Here is a passage presented to us:
I thought we had finished with the subject of your wanting to become a writer when you passed through New York last April. You asked for what you called "an uncle's meddling advice," and we spent an afternoon talking about your chances of commercial or critical success (nil and next to none), about the number of readers that constitutes the American audience for literature (not enough to fill the seats at Yankee Stadium), and about the Q ratings awarded to authors by the celebrity market (equivalent to those assigned to trick dogs and retired generals). You didn't disagree with the drift of the conversation, and I thought it was understood that you would apply to business school.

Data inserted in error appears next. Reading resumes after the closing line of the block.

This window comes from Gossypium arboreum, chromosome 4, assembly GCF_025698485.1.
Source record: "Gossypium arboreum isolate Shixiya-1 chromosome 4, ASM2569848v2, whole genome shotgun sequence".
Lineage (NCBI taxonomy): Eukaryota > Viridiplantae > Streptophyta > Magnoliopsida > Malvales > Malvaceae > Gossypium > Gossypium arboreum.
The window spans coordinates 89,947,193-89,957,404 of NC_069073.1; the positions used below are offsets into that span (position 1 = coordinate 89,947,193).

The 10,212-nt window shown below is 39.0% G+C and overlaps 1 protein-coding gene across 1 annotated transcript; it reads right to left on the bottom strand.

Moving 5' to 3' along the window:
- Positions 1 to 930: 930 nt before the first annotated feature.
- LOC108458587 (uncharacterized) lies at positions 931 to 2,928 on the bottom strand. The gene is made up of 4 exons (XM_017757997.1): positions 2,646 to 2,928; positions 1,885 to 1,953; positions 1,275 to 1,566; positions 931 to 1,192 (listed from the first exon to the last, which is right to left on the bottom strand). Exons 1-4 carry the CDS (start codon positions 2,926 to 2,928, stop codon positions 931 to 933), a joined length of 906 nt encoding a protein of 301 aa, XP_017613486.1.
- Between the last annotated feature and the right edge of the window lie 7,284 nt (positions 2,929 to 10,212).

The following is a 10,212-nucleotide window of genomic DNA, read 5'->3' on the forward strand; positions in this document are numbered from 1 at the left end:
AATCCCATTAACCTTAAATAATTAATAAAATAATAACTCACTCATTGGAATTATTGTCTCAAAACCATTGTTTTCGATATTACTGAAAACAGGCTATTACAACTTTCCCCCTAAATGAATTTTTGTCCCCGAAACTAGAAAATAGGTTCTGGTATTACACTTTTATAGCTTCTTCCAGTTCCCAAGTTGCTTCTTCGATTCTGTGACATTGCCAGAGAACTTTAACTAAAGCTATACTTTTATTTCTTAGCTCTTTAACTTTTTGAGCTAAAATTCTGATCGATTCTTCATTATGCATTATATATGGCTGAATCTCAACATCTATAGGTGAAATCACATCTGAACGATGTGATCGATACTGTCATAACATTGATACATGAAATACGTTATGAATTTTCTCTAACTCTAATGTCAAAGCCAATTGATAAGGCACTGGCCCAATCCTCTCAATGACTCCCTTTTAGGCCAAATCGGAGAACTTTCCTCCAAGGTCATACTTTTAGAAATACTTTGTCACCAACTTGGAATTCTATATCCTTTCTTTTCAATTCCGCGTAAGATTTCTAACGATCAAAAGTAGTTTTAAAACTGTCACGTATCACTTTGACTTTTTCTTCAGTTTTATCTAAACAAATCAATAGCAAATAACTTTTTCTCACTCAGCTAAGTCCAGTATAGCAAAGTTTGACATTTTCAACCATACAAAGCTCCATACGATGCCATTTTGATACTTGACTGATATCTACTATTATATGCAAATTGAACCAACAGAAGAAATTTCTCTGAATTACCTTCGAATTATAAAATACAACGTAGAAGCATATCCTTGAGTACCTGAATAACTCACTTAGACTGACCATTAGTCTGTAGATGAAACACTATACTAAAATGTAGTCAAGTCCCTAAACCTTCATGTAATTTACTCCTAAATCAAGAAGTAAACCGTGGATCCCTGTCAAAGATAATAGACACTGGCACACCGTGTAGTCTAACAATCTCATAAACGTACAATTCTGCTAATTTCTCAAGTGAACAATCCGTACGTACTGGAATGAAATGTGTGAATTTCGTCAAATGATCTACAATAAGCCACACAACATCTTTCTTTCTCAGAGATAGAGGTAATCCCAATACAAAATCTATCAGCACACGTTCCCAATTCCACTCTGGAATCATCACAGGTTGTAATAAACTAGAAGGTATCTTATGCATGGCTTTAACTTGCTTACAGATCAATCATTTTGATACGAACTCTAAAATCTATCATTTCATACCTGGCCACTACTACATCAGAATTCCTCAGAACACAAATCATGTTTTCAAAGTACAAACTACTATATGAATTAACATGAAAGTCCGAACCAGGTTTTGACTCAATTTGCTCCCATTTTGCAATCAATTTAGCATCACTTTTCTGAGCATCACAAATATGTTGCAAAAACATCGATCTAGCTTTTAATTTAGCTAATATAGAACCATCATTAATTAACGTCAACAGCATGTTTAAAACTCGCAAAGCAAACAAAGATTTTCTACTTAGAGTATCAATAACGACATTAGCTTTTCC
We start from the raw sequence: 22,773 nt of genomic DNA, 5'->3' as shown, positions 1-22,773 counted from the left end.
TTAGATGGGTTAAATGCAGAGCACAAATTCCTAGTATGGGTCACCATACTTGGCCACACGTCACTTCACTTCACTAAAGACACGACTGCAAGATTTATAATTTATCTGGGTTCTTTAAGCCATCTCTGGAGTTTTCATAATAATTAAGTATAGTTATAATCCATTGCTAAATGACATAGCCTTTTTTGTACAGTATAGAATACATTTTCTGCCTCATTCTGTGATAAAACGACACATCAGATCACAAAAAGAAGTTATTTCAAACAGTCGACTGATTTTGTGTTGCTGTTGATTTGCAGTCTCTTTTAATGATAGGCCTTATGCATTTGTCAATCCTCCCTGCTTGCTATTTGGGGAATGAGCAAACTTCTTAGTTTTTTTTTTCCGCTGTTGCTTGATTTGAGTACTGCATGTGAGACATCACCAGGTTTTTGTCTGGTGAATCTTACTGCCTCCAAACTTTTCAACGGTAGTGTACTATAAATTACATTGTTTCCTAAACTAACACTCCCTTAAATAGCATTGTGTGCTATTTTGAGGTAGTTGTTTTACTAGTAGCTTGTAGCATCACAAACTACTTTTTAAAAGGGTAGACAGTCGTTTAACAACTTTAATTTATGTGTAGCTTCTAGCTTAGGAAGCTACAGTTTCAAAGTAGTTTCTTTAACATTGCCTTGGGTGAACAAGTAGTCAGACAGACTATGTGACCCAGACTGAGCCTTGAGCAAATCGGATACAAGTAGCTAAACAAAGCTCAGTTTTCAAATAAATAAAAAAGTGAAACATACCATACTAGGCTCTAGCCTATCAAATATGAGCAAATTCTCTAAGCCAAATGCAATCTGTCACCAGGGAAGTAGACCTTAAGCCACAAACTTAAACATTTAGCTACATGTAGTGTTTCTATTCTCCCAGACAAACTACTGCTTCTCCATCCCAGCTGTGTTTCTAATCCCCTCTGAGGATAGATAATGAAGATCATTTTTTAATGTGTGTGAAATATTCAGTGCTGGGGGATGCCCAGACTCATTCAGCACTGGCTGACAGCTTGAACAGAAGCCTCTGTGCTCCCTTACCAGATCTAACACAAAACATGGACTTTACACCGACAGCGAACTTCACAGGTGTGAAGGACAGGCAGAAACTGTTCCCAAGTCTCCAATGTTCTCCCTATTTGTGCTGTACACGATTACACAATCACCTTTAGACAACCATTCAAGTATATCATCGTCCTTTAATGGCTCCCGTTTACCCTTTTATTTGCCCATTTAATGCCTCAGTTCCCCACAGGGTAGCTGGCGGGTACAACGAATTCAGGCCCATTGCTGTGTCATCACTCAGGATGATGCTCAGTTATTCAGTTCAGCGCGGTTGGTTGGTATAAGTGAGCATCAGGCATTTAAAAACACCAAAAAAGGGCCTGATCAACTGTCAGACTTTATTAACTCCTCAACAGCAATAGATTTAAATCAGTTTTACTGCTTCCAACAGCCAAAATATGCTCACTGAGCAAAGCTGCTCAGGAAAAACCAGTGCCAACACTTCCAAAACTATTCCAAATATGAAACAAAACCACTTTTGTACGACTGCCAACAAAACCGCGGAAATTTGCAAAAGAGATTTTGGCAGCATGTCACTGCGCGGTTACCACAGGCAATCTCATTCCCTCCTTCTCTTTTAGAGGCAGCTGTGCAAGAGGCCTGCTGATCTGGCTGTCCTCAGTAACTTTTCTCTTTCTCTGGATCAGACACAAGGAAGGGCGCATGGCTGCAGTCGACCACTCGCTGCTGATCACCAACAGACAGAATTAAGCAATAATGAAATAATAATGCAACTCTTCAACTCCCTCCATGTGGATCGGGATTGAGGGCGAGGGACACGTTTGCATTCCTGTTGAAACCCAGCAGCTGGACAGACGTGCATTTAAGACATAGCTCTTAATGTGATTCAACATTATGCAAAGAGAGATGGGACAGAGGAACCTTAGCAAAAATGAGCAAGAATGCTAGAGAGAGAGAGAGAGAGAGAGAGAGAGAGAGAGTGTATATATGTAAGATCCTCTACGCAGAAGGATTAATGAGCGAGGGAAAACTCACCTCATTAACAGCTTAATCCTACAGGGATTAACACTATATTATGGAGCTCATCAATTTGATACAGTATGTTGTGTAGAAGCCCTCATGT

The graders of the PSAT/NMSQT say that the tone of the parenthetical comments is best characterized as "wry." We in this house agree--unanimously--that "surly" is a better characterization. They are not dryly humorous with a touch of irony. They are, rather, sullenly ill-humored.
Or so we think. Do we speak the same language spoken by others, or rather our own private dialect?